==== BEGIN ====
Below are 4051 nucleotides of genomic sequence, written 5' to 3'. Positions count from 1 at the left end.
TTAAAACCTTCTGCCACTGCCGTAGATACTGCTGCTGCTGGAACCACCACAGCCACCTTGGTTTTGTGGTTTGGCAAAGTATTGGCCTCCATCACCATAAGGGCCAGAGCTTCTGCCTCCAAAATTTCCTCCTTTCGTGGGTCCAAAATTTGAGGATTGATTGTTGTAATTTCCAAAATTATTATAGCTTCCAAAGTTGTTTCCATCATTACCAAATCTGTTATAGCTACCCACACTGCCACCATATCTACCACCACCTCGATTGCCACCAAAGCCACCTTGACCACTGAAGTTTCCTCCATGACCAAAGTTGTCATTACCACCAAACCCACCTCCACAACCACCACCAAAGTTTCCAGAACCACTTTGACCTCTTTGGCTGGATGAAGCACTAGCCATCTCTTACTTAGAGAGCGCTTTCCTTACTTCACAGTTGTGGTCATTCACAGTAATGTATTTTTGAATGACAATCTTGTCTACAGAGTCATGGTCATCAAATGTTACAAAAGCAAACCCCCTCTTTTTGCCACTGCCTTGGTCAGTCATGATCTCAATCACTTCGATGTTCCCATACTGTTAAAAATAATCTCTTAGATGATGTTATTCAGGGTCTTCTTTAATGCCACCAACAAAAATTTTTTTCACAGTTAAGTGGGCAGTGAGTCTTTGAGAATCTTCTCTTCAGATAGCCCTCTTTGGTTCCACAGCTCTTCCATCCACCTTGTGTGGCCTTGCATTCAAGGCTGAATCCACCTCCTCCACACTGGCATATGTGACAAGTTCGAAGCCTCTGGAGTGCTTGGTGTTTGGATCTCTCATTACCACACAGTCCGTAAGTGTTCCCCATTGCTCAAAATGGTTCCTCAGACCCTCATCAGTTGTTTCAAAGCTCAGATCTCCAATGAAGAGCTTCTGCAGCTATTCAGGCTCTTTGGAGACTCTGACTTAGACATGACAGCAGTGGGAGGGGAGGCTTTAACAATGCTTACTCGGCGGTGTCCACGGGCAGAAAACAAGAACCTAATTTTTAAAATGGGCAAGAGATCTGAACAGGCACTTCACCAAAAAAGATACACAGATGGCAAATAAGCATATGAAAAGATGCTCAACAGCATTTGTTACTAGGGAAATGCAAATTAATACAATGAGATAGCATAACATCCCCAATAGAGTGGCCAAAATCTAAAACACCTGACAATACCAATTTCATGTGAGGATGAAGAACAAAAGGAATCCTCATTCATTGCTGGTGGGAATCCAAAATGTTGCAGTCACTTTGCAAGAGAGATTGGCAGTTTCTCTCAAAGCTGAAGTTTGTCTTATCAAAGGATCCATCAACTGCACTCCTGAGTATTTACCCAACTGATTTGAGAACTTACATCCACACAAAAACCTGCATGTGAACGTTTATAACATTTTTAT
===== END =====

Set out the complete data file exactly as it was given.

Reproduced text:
Below are 4051 nucleotides of genomic sequence, written 5' to 3'. Positions count from 1 at the left end.
TTAAAACCTTCTGCCACTGCCGTAGATACTGCTGCTGCTGGAACCACCACAGCCACCTTGGTTTTGTGGTTTGGCAAAGTATTGGCCTCCATCACCATAAGGGCCAGAGCTTCTGCCTCCAAAATTTCCTCCTTTCGTGGGTCCAAAATTTGAGGATTGATTGTTGTAATTTCCAAAATTATTATAGCTTCCAAAGTTGTTTCCATCATTACCAAATCTGTTATAGCTACCCACACTGCCACCATATCTACCACCACCTCGATTGCCACCAAAGCCACCTTGACCACTGAAGTTTCCTCCATGACCAAAGTTGTCATTACCACCAAACCCACCTCCACAACCACCACCAAAGTTTCCAGAACCACTTTGACCTCTTTGGCTGGATGAAGCACTAGCCATCTCTTACTTAGAGAGCGCTTTCCTTACTTCACAGTTGTGGTCATTCACAGTAATGTATTTTTGAATGACAATCTTGTCTACAGAGTCATGGTCATCAAATGTTACAAAAGCAAACCCCCTCTTTTTGCCACTGCCTTGGTCAGTCATGATCTCAATCACTTCGATGTTCCCATACTGTTAAAAATAATCTCTTAGATGATGTTATTCAGGGTCTTCTTTAATGCCACCAACAAAAATTTTTTTCACAGTTAAGTGGGCAGTGAGTCTTTGAGAATCTTCTCTTCAGATAGCCCTCTTTGGTTCCACAGCTCTTCCATCCACCTTGTGTGGCCTTGCATTCAAGGCTGAATCCACCTCCTCCACACTGGCATATGTGACAAGTTCGAAGCCTCTGGAGTGCTTGGTGTTTGGATCTCTCATTACCACACAGTCCGTAAGTGTTCCCCATTGCTCAAAATGGTTCCTCAGACCCTCATCAGTTGTTTCAAAGCTCAGATCTCCAATGAAGAGCTTCTGCAGCTATTCAGGCTCTTTGGAGACTCTGACTTAGACATGACAGCAGTGGGAGGGGAGGCTTTAACAATGCTTACTCGGCGGTGTCCACGGGCAGAAAACAAGAACCTAATTTTTAAAATGGGCAAGAGATCTGAACAGGCACTTCACCAAAAAAGATACACAGATGGCAAATAAGCATATGAAAAGATGCTCAACAGCATTTGTTACTAGGGAAATGCAAATTAATACAATGAGATAGCATAACATCCCCAATAGAGTGGCCAAAATCTAAAACACCTGACAATACCAATTTCATGTGAGGATGAAGAACAAAAGGAATCCTCATTCATTGCTGGTGGGAATCCAAAATGTTGCAGTCACTTTGCAAGAGAGATTGGCAGTTTCTCTCAAAGCTGAAGTTTGTCTTATCAAAGGATCCATCAACTGCACTCCTGAGTATTTACCCAACTGATTTGAGAACTTACATCCACACAAAAACCTGCATGTGAACGTTTATAACATTTTTAT